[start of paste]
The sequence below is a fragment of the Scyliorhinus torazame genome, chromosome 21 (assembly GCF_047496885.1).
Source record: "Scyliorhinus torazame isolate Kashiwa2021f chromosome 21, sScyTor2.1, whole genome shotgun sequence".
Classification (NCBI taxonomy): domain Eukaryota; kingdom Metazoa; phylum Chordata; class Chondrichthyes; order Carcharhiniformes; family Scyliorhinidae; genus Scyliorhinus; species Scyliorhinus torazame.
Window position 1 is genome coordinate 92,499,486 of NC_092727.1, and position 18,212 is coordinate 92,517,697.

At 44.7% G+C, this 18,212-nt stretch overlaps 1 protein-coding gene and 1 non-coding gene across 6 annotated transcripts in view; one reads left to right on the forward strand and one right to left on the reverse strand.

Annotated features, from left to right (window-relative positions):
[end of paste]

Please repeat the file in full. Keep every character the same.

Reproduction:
The sequence below is a fragment of the Scyliorhinus torazame genome, chromosome 21 (assembly GCF_047496885.1).
Source record: "Scyliorhinus torazame isolate Kashiwa2021f chromosome 21, sScyTor2.1, whole genome shotgun sequence".
Classification (NCBI taxonomy): domain Eukaryota; kingdom Metazoa; phylum Chordata; class Chondrichthyes; order Carcharhiniformes; family Scyliorhinidae; genus Scyliorhinus; species Scyliorhinus torazame.
Window position 1 is genome coordinate 92,499,486 of NC_092727.1, and position 18,212 is coordinate 92,517,697.

At 44.7% G+C, this 18,212-nt stretch overlaps 1 protein-coding gene and 1 non-coding gene across 6 annotated transcripts in view; one reads left to right on the forward strand and one right to left on the reverse strand.

Annotated features, from left to right (window-relative positions):